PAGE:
Constitutional indaba: The drama continues

AS widely expected the Second All-Stakeholders’ Conference on the constitution-making process held in Harare this week turned out to be a theatre of political battles between rival parties in the inclusive government.

Report by Owen Gagare/Elias Mambo

Although there was no violence and intimidation as happened during the first conference held in July 2009, there was political drama of a different nature, showing heightening tensions between the main players.

The first meeting brought together representatives of political parties, civil society organisations and other groups to identify issues which should be covered in the new constitution.

However, the 2009 conference was rocked by confrontations and violence mainly between Zanu PF and MDC-T supporters.

It took principals at the time, President Robert Mugabe, Prime Minister Morgan Tsvangirai and deputy premier Arthur Mutambara, to address the nation on state television to cool down tempers.

The conference this week did not have those scenes of violence, but took South African President Jacob Zuma’s facilitation team stepping in to help break an impasse over the involvement of Mutambara as a principal and by insinuation a political leader.

MDC leader Welshman Ncube boycotted the opening ceremony in protest over the inclusion of Mutambara who, with the aid of Mugabe, has clung onto his position in government despite losing to Ncube at the party’s congress in January last year after withdrawing and conceding defeat in public.

The Mutambara saga –– particularly Mugabe’s cryptic position on it –– is open to various interpretations.

Mutambara is a pawn in Mugabe’s political chess game which involves maintaining the original principals team and running rings around Tsvangirai, while keeping Ncube, a difficult customer, at bay.

Professor Eldred Masunungure of the University of Zimbabwe said Mugabe is sceptical of Ncube given the MDC leader has strongly stood up to him.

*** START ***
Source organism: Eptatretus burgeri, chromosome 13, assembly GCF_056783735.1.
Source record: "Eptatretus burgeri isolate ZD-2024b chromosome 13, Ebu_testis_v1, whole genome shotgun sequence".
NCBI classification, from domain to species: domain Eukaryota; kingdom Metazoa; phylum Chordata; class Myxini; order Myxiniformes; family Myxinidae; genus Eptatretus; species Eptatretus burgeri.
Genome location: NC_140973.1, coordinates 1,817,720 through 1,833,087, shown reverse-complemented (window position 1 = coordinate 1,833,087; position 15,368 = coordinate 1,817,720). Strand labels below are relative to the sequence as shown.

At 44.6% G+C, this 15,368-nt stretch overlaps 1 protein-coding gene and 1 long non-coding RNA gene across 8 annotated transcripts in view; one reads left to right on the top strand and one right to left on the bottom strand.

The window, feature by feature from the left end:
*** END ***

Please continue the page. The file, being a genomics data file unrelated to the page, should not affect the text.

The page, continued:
“Mugabe does not trust Ncube because he has always stood up to him on a number of issues, including embarrassing him at international gatherings. Besides that, Mugabe never really warmed up to Zuma’s mediation and given Ncube’s family links to Zuma, he suspects if he attends these principals’ meetings, chances are he will divulge something to Zuma,” Masunungure said.

“Mugabe took advantage of the power struggle and decided to stick with Mutambara who is moderate and has nothing to lose in the GPA.”

Whatever Mugabe’s calculation on Mutambra, he is getting entangled in what could end up as a costly affair for him come elections, especially in the southwestern region of the country and some parts of Midlands province. Ncube is reaping the dividend of apparent victimisation and that has given him momentum in his strongholds.

It is not known though whether he will keep the wind in his sail.

While the issue initially appeared like a storm in a teacup, it has now developed into a huge crisis, not just for the party involved, but also for other Global Political Agreement (GPA) parties, government, principals and even the Southern African Development Community (Sadc) and Zuma.

Although the Mutambara saga exposes Ncube’s strategic and tactical shortcomings as he could have averted a crisis by allowing his predecessor to finish his term as deputy prime minister, it also betrays a plot between the original principals who seem to have a hidden agenda.

While Mugabe has come out in the open to block Ncube, Tsvangirai has remained silent, perhaps understandably so given their deep political differences and mutual hostility.

What has now complicated the situation is Sadc’s move to recognise Ncube as the legitimate principal ahead of Mutambara and directing Mugabe and Tsvangirai to involve him in all issues to do with the GPA.

Although Mugabe and Tsvangirai have resorted to splitting hairs on the issue, they have largely sidelined Ncube for as yet unclear reasons. Against this backdrop, several questions arise, not least why Mugabe and seemingly Tsvangirai prefer Mutambara over Ncube, and who is ultimately benefiting from all this.

Some suggest Mugabe, who thrives on divide-and-rule tactics, is the immediate beneficiary as Ncube could cause serious problems for principals. So to avoid problems, principals closed ranks and shut Ncube out.

However, in the bigger scheme of things, Tsvangirai might be the ultimate loser as alienating Ncube earns him the sympathy vote in Matabeleland, a move which erodes the premier’s original power base.

This indirectly benefits Mugabe, an also-ran and no-hoper in those regions.

But Mugabe could have benefitted more by embracing Ncube who could checkmate Tsvangirai for him in Matabeleland, which, together with Masvingo and Manicaland, are likely to be the battlegrounds in the next elections.

Ironically, he has alienated Ncube but without deriving serious political capital from protecting Mutambara who has no constituency to talk of.

Jabusile Shumba the programme manager (public policy) at the Institute of Democratic Alternative for Zimbabwe said Mugabe had successfully widened divisions among his rivals.

“The Mugabe regime thrives and survives on divide-and-rule strategies. The man created factions within his own party so that his subordinates keep on fighting while he remains in power while he claims stepping down would create chaos,” said Shumba. “He is doing the same here.”